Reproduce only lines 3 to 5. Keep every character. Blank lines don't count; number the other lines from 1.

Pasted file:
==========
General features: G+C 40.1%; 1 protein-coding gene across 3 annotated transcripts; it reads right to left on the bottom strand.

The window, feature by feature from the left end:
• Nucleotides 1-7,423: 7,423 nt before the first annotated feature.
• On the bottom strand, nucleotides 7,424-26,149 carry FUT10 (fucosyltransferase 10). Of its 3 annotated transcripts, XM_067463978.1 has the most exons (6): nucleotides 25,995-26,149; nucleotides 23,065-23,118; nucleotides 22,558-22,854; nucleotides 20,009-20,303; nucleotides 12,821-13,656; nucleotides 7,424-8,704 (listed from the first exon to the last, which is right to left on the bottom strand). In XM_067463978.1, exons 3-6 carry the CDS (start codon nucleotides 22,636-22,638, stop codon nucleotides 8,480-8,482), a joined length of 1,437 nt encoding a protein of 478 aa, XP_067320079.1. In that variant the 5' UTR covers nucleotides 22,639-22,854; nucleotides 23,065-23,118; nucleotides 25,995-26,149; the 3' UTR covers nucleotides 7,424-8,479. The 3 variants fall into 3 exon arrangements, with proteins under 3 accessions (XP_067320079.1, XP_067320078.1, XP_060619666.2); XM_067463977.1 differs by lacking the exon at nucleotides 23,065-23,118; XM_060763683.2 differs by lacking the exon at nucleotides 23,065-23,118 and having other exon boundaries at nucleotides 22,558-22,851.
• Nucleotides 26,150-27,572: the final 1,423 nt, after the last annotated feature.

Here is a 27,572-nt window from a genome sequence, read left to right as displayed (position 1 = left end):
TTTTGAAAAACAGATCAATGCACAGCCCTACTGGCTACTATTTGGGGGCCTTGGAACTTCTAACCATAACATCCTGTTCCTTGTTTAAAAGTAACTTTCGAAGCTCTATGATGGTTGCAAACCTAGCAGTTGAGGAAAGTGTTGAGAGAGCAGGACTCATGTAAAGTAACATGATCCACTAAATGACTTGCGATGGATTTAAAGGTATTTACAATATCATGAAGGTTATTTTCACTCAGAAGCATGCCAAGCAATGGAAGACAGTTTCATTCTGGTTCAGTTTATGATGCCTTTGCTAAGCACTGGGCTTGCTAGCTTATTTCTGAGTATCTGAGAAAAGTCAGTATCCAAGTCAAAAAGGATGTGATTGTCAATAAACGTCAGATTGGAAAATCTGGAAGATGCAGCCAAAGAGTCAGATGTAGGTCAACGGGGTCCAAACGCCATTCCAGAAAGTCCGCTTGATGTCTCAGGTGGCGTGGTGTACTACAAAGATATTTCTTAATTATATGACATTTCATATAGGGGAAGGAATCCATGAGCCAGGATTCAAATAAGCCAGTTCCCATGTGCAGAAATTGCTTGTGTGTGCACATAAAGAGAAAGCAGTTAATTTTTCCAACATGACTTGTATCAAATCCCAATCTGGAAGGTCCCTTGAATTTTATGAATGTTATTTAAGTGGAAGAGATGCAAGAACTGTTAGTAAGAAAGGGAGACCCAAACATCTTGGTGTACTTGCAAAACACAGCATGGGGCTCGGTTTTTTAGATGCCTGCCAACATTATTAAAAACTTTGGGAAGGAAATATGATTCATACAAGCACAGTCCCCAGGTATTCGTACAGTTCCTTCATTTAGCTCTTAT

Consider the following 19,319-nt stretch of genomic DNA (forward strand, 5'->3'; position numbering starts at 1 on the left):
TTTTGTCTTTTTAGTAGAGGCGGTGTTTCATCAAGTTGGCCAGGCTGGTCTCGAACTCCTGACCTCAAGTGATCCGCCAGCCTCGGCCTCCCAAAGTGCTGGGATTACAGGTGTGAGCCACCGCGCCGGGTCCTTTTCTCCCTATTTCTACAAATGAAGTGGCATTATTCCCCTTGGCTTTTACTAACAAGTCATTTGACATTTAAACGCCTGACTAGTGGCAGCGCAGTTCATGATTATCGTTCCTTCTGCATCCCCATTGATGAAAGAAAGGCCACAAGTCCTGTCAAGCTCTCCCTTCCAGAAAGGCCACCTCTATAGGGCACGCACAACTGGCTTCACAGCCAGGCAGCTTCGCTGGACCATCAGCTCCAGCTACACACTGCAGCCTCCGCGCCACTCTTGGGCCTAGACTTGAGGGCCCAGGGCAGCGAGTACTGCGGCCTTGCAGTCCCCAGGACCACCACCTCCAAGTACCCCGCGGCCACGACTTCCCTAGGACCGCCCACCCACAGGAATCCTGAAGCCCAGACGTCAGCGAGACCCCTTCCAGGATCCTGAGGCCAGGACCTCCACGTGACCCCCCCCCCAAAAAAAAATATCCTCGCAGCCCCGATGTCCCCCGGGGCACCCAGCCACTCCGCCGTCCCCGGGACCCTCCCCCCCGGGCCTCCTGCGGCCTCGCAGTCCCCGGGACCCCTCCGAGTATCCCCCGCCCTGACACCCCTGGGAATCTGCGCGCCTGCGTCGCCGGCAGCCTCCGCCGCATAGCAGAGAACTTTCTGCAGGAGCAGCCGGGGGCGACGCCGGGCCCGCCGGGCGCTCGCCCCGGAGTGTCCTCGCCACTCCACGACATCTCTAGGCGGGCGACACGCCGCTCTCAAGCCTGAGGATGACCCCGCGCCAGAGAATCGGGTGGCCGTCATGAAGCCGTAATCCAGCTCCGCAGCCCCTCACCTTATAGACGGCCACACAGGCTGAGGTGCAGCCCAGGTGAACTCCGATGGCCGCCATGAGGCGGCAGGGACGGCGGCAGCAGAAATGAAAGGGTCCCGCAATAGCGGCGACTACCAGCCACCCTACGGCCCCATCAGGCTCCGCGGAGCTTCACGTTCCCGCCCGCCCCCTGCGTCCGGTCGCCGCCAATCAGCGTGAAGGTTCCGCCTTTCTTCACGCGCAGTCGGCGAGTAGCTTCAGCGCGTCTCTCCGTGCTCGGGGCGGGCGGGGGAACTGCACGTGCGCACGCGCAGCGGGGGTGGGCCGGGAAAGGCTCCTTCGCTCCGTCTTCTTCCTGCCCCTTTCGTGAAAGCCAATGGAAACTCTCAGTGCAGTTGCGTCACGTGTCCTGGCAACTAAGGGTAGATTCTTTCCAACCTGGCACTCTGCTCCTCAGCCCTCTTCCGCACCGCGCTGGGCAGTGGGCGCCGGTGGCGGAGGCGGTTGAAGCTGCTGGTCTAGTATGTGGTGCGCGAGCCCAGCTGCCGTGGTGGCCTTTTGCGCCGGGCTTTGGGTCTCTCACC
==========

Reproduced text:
• Nucleotides 1-7,423: 7,423 nt before the first annotated feature.
• On the bottom strand, nucleotides 7,424-26,149 carry FUT10 (fucosyltransferase 10). Of its 3 annotated transcripts, XM_067463978.1 has the most exons (6): nucleotides 25,995-26,149; nucleotides 23,065-23,118; nucleotides 22,558-22,854; nucleotides 20,009-20,303; nucleotides 12,821-13,656; nucleotides 7,424-8,704 (listed from the first exon to the last, which is right to left on the bottom strand). In XM_067463978.1, exons 3-6 carry the CDS (start codon nucleotides 22,636-22,638, stop codon nucleotides 8,480-8,482), a joined length of 1,437 nt encoding a protein of 478 aa, XP_067320079.1. In that variant the 5' UTR covers nucleotides 22,639-22,854; nucleotides 23,065-23,118; nucleotides 25,995-26,149; the 3' UTR covers nucleotides 7,424-8,479. The 3 variants fall into 3 exon arrangements, with proteins under 3 accessions (XP_067320079.1, XP_067320078.1, XP_060619666.2); XM_067463977.1 differs by lacking the exon at nucleotides 23,065-23,118; XM_060763683.2 differs by lacking the exon at nucleotides 23,065-23,118 and having other exon boundaries at nucleotides 22,558-22,851.
• Nucleotides 26,150-27,572: the final 1,423 nt, after the last annotated feature.